The New York Times The New York Times Magazine February 23, 2003  

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Fortress America

(Page 7 of 10)

In years past, the U.S. has had to rely on other governments to take these risks. For example, the mastermind of the 1993 W.T.C. bombing, Ramzi Yousef, was caught only after Philippine investigators used what official intelligence documents delicately refer to as ''tactical interrogation'' to elicit a confession from an accomplice arrested in Manila. In U.S. court testimony, the accomplice, Abdul Hakim Murad, later testified that he was beaten to within an inch of his life.

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In Israel, it is touted that 90 percent of suicide bombers are caught before they get near their targets, a record achieved partly because the Shin Bet can do almost anything it deems necessary to save lives. ''They do things we would not be comfortable with in this country,'' says former Assistant F.B.I. Director Steve Pomerantz, who, along with a growing number of U.S. officials, has traveled to Israel recently for antiterror training seminars.

But the U.S. is moving in the Israeli direction. The U.S.A. Patriot Act, rushed into law six weeks after 9/11, has given government agencies wide latitude to invoke the Foreign Intelligence Surveillance Act and get around judicial restraints on search, seizure and surveillance of American citizens. FISA, originally intended to hunt international spies, permits the authorities to wiretap virtually at will and break into people's homes to plant bugs or copy documents. Last year, surveillance requests by the federal government under FISA outnumbered for the first time in U.S. history all of those under domestic law.

New legislative proposals by the Justice Department now seek to take the Patriot Act's antiterror powers several steps further, including the right to strip terror suspects of their U.S. citizenship. Under the new bill -- titled the Domestic Security Enhancement Act of 2003 -- the government would not be required to disclose the identity of anyone detained in connection with a terror investigation, and the names of those arrested, be they Americans or foreign nationals, would be exempt from the Freedom of Information Act, according to the Center for Public Integrity, a rights group in Washington, which has obtained a draft of the bill. An American citizen suspected of being part of a terrorist conspiracy could be held by investigators without anyone being notified. He could simply disappear.

The Face-to-Face Interrogation on Your Vacation

Some aspects of life would, in superficial ways, seem easier, depending on who you are and what sort of specialized ID you carry. Boarding an international flight, for example, might not require a passport for frequent fliers. At Schiphol Airport in Amsterdam, ''trusted'' travelers -- those who have submitted to background checks -- are issued a smart card encoded with the pattern of their iris. When they want to pass through security, a scanner checks their eyes and verifies their identities, and they are off. The whole process takes 20 seconds, according to Dutch officials. At Ben-Gurion in Israel, the same basic function is carried out by electronic palm readers.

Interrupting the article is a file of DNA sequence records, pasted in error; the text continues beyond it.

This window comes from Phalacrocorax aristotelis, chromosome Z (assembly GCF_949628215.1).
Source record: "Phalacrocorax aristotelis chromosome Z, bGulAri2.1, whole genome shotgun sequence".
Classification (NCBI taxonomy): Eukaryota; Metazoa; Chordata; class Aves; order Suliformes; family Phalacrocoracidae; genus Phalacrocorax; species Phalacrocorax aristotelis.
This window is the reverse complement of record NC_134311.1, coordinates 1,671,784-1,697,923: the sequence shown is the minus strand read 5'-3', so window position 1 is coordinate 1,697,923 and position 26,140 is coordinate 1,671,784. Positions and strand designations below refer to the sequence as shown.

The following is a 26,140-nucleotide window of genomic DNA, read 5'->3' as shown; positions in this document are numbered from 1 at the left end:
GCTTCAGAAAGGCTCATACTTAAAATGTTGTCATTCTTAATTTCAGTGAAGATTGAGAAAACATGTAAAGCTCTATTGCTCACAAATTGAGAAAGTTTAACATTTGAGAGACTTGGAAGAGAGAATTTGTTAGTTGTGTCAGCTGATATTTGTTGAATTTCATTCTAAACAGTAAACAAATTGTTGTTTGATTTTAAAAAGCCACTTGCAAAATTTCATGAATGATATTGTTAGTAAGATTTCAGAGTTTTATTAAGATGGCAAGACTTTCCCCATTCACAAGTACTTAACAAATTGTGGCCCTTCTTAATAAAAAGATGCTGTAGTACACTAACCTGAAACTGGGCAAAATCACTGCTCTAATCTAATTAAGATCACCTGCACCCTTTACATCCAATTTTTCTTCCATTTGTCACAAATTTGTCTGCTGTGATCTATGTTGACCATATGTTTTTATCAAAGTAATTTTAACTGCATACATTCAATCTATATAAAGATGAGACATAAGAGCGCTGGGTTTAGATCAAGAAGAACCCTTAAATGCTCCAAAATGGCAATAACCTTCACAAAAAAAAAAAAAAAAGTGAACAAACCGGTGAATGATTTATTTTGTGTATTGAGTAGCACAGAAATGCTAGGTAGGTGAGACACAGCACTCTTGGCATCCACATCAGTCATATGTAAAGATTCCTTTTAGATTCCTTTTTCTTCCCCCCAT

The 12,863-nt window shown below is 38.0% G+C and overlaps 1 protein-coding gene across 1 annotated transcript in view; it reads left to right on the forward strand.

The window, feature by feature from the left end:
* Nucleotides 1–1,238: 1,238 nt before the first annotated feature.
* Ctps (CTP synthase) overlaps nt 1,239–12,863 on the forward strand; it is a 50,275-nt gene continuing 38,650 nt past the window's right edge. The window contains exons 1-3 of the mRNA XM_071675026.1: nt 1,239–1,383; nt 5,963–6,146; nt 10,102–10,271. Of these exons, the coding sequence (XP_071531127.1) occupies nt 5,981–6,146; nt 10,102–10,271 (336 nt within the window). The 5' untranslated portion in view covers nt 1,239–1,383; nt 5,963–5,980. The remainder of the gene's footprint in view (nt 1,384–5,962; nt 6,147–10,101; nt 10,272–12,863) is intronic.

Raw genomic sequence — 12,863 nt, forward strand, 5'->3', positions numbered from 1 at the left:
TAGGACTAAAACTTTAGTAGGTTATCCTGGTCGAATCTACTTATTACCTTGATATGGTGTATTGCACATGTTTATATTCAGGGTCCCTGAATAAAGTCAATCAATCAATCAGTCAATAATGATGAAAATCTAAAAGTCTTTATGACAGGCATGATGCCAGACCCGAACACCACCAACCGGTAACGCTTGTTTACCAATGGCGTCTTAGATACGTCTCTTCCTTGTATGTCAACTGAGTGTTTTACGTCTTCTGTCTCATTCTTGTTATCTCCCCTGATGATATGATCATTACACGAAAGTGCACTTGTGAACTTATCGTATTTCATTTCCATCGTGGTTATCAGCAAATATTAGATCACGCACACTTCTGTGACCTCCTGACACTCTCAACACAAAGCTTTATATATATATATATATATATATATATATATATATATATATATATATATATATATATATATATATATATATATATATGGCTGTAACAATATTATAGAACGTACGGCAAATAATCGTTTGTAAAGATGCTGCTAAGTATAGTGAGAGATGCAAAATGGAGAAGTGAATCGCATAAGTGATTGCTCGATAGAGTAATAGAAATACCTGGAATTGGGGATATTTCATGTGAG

''We start building dossiers the moment someone buys a ticket,'' says Einav, the Shin Bet veteran who also once served as head of El Al security. ''We have quite a bit of information on our frequent fliers. So we know they are not a security risk.''

The technology frees up security personnel to focus their efforts on everybody else, who, on my recent trip to Jerusalem, included me. As a holder of a Canadian passport (a favorite of forgers) that has visa stamps from a number of high-risk countries ending in ''stan,'' I was subjected to a 40-minute interrogation. My clothes and belongings were swabbed for explosives residue. Taken to a separate room, I was questioned about every detail of my stay in Israel, often twice to make certain my story stayed consistent. Whom did you meet? Where did you meet? What was the address? Do you have the business cards of the people you met? Can we see them? What did you discuss? Can we see your notes? Do you have any maps with you? Did you take any photographs while you were in Israel? Are you sure? Did you rent a car? Where did you drive to? Do you have a copy of your hotel bill? Why do you have a visa to Pakistan? Why do you live in Washington? Can we see your D.C. driver's license? Where did you live before Washington? Why did you live in Moscow? Are you always this nervous?

A Russian speaker was produced to verify that I spoke the language. By the time I was finally cleared, I almost missed my flight. ''Sorry for the delay,'' apologized the young security officer. ''Don't take it personally.''

El Al is a tiny airline that has a fleet of just 30 planes and flies to a small handful of destinations. It is also heavily subsidized by the government. This is what has made El Al and Ben-Gurion safe from terrorists for more than 30 years.

Continued
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THREATS AND RESPONSES: ELECTRONIC SURVEILLANCE; Congress Agrees to Bar Pentagon From Terror Watch of Americans  (February 12, 2003)  $

Compressed Data; Electronic Surveillance Spies a Perfect Gift  (February 10, 2003)  $

Metro Briefing | New York: Manhattan: City Must Release Rescue Tapes  (February 6, 2003) 

THREATS AND RESPONSES: THE BIOTERROR THREAT; Health Data Monitored for Bioterror Warning  (January 27, 2003)  $

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